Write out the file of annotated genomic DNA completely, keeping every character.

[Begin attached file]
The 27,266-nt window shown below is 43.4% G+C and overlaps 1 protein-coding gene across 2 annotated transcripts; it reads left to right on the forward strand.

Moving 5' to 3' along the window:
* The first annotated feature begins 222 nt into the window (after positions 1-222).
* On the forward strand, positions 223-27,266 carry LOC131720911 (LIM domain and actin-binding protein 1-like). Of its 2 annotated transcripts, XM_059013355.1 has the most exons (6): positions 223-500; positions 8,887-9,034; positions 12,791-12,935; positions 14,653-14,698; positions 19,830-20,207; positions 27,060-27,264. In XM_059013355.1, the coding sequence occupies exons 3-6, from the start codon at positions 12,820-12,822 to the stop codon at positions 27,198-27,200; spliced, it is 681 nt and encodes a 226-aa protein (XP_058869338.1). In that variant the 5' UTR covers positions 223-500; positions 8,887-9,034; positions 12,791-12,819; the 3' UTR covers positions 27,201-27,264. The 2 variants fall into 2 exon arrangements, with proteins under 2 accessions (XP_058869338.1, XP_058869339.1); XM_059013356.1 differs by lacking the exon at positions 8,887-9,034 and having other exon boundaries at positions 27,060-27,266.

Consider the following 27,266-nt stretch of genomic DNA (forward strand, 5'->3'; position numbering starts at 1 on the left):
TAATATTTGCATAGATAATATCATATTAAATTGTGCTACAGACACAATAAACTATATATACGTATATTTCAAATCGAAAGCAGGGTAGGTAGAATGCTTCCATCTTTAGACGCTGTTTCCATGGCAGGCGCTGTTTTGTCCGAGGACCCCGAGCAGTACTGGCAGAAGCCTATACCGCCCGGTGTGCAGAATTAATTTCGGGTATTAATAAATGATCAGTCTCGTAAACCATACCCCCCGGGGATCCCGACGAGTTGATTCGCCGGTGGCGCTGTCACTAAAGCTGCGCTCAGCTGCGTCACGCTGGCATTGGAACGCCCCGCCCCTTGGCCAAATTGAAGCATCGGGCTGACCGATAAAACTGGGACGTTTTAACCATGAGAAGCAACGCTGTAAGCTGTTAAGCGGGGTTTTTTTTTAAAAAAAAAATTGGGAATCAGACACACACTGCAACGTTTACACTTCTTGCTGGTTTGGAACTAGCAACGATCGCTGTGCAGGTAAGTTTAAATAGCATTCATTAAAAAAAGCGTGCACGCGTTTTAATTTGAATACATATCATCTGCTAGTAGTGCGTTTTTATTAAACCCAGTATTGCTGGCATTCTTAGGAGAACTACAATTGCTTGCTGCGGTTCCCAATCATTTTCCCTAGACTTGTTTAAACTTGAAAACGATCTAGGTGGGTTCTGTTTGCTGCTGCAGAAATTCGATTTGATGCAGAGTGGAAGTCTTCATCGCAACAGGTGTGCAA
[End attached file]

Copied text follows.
The 27,266-nt window shown below is 43.4% G+C and overlaps 1 protein-coding gene across 2 annotated transcripts; it reads left to right on the forward strand.

Moving 5' to 3' along the window:
* The first annotated feature begins 222 nt into the window (after positions 1-222).
* On the forward strand, positions 223-27,266 carry LOC131720911 (LIM domain and actin-binding protein 1-like). Of its 2 annotated transcripts, XM_059013355.1 has the most exons (6): positions 223-500; positions 8,887-9,034; positions 12,791-12,935; positions 14,653-14,698; positions 19,830-20,207; positions 27,060-27,264. In XM_059013355.1, the coding sequence occupies exons 3-6, from the start codon at positions 12,820-12,822 to the stop codon at positions 27,198-27,200; spliced, it is 681 nt and encodes a 226-aa protein (XP_058869338.1). In that variant the 5' UTR covers positions 223-500; positions 8,887-9,034; positions 12,791-12,819; the 3' UTR covers positions 27,201-27,264. The 2 variants fall into 2 exon arrangements, with proteins under 2 accessions (XP_058869338.1, XP_058869339.1); XM_059013356.1 differs by lacking the exon at positions 8,887-9,034 and having other exon boundaries at positions 27,060-27,266.

Consider the following 27,266-nt stretch of genomic DNA (forward strand, 5'->3'; position numbering starts at 1 on the left):
TAATATTTGCATAGATAATATCATATTAAATTGTGCTACAGACACAATAAACTATATATACGTATATTTCAAATCGAAAGCAGGGTAGGTAGAATGCTTCCATCTTTAGACGCTGTTTCCATGGCAGGCGCTGTTTTGTCCGAGGACCCCGAGCAGTACTGGCAGAAGCCTATACCGCCCGGTGTGCAGAATTAATTTCGGGTATTAATAAATGATCAGTCTCGTAAACCATACCCCCCGGGGATCCCGACGAGTTGATTCGCCGGTGGCGCTGTCACTAAAGCTGCGCTCAGCTGCGTCACGCTGGCATTGGAACGCCCCGCCCCTTGGCCAAATTGAAGCATCGGGCTGACCGATAAAACTGGGACGTTTTAACCATGAGAAGCAACGCTGTAAGCTGTTAAGCGGGGTTTTTTTTTAAAAAAAAAATTGGGAATCAGACACACACTGCAACGTTTACACTTCTTGCTGGTTTGGAACTAGCAACGATCGCTGTGCAGGTAAGTTTAAATAGCATTCATTAAAAAAAGCGTGCACGCGTTTTAATTTGAATACATATCATCTGCTAGTAGTGCGTTTTTATTAAACCCAGTATTGCTGGCATTCTTAGGAGAACTACAATTGCTTGCTGCGGTTCCCAATCATTTTCCCTAGACTTGTTTAAACTTGAAAACGATCTAGGTGGGTTCTGTTTGCTGCTGCAGAAATTCGATTTGATGCAGAGTGGAAGTCTTCATCGCAACAGGTGTGCAA